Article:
Pooh’s Grand Adventure: The Search for Christopher Robin (also known as Winnie the Pooh’s Most Grand Adventure in some countries) is a 1997 American direct-to-video animated comedy adventure film directed by Karl Geurs. The film follows Pooh and his friends on a journey to find and rescue their friend Christopher Robin from the “Skull”. Along the way, the group confront their own insecurities throughout the search, facing and conquering them in a series of events where they’re forced to act beyond their own known limits, thus discovering their true potential. Unlike the film’s predecessors, this film is an entirely original story, not based on any of A. A. Milne’s classic stories (although some elements derive from In which Rabbit Has a Busy Day and We Learn What Christopher Robin Does in the Mornings and In which Christopher Robin and Pooh Come to an Enchanted Place and we Leave them there from The House at Pooh Corner).
The film received mixed reviews due to its dark themes and imagery, which also resulted in its release as a direct-to-video feature film. However, it is also the first Winnie the Pooh film ever to have its own special edition.
Released 20 years after The Many Adventures Of Winnie The Pooh, this is an original story that essentially continues from where that film ended off, the scene where Christopher Robin must leave the Hundred Acre Wood behind as he is starting school. In it, Christopher Robin and Pooh discuss what they liked doing together and the boy asks his bear to promise to remember him and to keep some of the memories of their time together alive. Pooh agrees to do so, and the film closes with The Narrator saying that wherever Christopher Robin goes, Pooh will always be waiting for him whenever he returns. That’s where this new film leaves off on….sort of.
Despite starting right where the original story left off, the opening does begin with Christopher Robin trying to tell Pooh some sad news while they are enjoying their adventures in the Hundred Acre Wood. When he finally gets a chance to tell Pooh the news, he basically ends it with some advice in a pretty powerful scene for kids:
This scene perfectly sets the tone for the movie we’re about to watch as we’re in for a more, maybe not darker but more, heavier tone than the usual Winnie The Pooh story we’re used to.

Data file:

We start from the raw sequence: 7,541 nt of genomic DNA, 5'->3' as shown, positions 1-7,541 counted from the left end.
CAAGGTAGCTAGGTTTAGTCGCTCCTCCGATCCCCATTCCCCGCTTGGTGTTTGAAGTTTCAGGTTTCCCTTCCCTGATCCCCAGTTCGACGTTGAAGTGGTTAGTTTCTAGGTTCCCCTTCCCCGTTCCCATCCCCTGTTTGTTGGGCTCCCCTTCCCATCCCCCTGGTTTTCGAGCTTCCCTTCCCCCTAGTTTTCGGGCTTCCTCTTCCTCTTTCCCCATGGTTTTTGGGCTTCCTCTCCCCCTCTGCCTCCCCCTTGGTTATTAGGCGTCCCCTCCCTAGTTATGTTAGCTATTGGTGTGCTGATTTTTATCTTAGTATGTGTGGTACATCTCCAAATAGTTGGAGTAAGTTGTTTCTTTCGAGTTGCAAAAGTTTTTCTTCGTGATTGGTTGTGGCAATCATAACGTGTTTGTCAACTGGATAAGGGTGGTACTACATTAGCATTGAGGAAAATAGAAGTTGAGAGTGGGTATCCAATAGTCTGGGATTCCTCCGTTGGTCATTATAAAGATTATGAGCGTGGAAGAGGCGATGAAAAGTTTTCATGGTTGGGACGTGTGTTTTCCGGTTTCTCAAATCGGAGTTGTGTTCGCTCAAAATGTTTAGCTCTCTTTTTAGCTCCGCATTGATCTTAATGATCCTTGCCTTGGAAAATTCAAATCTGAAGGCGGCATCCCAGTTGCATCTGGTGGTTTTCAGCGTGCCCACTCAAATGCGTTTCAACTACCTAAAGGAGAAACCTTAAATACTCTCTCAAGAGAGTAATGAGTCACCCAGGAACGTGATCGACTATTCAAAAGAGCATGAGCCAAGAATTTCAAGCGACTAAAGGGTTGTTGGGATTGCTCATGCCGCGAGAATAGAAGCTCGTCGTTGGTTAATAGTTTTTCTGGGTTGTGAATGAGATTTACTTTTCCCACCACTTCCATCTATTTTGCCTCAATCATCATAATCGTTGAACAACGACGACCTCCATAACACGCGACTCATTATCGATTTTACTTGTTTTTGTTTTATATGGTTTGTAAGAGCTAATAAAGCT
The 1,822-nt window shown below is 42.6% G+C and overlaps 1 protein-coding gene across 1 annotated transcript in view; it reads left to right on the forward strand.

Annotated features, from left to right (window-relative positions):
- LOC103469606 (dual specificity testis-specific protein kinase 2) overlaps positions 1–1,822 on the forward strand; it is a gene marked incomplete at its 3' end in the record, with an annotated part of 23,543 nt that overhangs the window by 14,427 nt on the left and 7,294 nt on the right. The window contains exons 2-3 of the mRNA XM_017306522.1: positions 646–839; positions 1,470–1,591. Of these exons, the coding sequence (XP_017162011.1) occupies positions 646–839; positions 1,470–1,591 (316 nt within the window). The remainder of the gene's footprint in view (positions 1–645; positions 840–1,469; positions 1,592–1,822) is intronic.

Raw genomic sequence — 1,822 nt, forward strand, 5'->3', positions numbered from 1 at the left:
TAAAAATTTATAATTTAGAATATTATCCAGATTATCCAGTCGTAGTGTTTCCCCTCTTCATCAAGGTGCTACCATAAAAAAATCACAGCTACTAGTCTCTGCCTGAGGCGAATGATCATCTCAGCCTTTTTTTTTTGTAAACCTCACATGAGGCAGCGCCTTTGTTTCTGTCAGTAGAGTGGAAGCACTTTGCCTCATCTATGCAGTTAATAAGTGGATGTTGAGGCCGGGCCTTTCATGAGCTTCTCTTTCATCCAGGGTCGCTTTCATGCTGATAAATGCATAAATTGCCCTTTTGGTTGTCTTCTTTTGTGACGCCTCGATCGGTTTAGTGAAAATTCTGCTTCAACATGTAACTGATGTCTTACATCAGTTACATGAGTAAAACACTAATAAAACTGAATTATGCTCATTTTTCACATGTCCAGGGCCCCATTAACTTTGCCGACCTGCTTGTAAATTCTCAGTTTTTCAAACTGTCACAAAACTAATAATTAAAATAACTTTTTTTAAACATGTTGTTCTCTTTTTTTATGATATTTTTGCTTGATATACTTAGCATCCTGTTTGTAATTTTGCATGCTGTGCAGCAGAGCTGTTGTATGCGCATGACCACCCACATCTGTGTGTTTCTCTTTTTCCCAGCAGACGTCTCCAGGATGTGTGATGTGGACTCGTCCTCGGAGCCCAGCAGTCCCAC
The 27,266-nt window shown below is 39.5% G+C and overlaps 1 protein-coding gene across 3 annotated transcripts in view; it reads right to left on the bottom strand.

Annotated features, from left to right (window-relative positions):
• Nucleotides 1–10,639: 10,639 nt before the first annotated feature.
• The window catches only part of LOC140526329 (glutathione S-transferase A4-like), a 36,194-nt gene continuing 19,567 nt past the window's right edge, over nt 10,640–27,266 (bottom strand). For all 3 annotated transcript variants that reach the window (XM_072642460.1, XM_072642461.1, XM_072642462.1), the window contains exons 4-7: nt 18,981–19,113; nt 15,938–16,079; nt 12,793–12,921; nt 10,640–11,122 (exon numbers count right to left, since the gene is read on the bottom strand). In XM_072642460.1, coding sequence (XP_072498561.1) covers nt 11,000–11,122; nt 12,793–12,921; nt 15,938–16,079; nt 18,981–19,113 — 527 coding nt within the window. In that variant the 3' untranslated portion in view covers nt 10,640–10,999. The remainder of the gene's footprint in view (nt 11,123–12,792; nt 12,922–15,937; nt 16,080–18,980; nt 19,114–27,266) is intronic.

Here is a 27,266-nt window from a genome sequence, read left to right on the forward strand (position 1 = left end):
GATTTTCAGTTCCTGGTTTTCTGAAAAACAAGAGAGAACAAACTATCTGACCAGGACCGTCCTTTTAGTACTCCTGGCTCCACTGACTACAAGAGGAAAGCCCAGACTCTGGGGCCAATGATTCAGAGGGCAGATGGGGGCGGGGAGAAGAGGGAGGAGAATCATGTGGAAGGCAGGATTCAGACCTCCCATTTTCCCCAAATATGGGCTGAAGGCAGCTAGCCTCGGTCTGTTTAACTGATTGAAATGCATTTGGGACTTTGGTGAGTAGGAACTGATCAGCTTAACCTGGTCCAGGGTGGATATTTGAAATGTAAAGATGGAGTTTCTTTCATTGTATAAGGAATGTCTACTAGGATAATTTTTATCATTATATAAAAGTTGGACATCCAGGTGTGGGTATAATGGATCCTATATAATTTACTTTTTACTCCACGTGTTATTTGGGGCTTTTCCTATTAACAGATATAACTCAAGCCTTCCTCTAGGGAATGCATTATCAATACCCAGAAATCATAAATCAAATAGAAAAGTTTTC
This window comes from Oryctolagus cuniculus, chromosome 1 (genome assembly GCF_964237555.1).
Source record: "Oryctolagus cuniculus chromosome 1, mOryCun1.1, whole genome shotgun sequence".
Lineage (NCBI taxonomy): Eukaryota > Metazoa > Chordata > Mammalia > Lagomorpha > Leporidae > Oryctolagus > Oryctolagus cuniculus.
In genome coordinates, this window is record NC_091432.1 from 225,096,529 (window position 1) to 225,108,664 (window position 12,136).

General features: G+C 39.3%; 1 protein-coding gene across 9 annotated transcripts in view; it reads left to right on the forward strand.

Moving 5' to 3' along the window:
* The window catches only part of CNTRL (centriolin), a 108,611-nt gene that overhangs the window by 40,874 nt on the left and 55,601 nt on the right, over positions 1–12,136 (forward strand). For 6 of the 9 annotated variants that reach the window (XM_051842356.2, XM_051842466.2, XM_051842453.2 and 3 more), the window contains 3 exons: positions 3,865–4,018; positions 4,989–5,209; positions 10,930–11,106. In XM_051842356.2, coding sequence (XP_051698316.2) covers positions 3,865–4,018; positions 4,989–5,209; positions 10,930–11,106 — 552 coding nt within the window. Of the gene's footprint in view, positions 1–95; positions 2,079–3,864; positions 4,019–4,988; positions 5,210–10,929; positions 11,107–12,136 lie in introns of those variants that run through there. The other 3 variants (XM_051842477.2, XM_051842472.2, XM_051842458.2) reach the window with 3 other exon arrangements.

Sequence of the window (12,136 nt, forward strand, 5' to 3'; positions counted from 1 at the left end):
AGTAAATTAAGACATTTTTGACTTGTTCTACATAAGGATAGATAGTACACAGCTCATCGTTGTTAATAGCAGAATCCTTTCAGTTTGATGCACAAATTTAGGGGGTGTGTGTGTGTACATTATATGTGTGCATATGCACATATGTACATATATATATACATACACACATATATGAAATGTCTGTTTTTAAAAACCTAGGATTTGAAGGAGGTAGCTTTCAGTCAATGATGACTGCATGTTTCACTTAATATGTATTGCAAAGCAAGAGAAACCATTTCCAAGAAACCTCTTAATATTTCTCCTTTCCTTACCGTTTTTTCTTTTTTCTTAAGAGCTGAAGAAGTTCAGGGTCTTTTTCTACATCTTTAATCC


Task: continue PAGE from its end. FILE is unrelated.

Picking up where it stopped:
But in a way, that’s why I have a special appreciation for this movie than most people do because there have been mixed reception because of the heavier themes and imagery in this but then again, kids can handle these darker elements, especially for a Disney movie of all things. Plus, to the movie’s credit, they do manage to keep the heavier moments in tone, the most epic it ever gets is when the gang gets stuck in a ravine and fall off a high cliff and that’s about as harsh as it gets.
There really is a lot about this movie to admire, the animation in the similar fashion to previous Winnie The Pooh movies and shows is back in full force and the voice cast is back from The Many Adventures Of Winnie The Pooh including Jim Cumming as Pooh and the late John Fielder as Piglet and the late Paul Winchell as Tigger, in what was his last original Pooh movie he’d be involved in, he would also be in Seasons Of Giving two years later but in archive footage. David Warner does a good job with the narration as well.
The music is great, this is Carl Johnson, the composer for Gargoyles and several other Disney animated properties and he creates an impressive score that ties very well with the film at hand. Heck, the songs in this movie are great as well, they hook you in right away and you’d swear these were songs written by The Sherman Brothers again:
There’s really not much negativity I can give Pooh’s Grand Adventure, I just love it all the way around, it teaches good lessons about life, it’s not afraid to go for a more heavier storyline with these characters, the animation is great, the voice work is nicely done, the songs are great, the score is nice, this is a nicely made Winnie The Pooh movie and I really do think it’s one of the more overlooked Disney direct-to-video movies ever made.
This is definitely one you’ll want to give a watch, if you love seeing a bigger story for these characters, this is definitely one that’s smarter than you think.
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